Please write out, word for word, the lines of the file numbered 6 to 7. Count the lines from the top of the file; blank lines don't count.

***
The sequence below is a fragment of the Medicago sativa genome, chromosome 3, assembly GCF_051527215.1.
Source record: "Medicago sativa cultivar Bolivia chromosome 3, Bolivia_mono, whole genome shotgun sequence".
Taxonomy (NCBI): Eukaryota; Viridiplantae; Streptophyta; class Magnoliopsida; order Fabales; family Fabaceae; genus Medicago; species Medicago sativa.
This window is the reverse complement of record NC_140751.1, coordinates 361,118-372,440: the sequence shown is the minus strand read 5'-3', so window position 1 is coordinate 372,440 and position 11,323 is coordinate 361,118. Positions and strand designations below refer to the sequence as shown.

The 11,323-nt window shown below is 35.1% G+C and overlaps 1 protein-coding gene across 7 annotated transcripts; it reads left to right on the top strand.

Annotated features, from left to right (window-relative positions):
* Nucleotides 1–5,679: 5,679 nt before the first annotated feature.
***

Annotated features, from left to right (window-relative positions):
* Nucleotides 1–5,679: 5,679 nt before the first annotated feature.